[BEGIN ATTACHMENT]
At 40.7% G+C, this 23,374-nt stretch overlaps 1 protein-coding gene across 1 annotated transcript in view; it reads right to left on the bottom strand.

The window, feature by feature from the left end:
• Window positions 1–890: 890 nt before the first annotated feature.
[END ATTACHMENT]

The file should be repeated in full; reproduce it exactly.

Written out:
At 40.7% G+C, this 23,374-nt stretch overlaps 1 protein-coding gene across 1 annotated transcript in view; it reads right to left on the bottom strand.

The window, feature by feature from the left end:
• Window positions 1–890: 890 nt before the first annotated feature.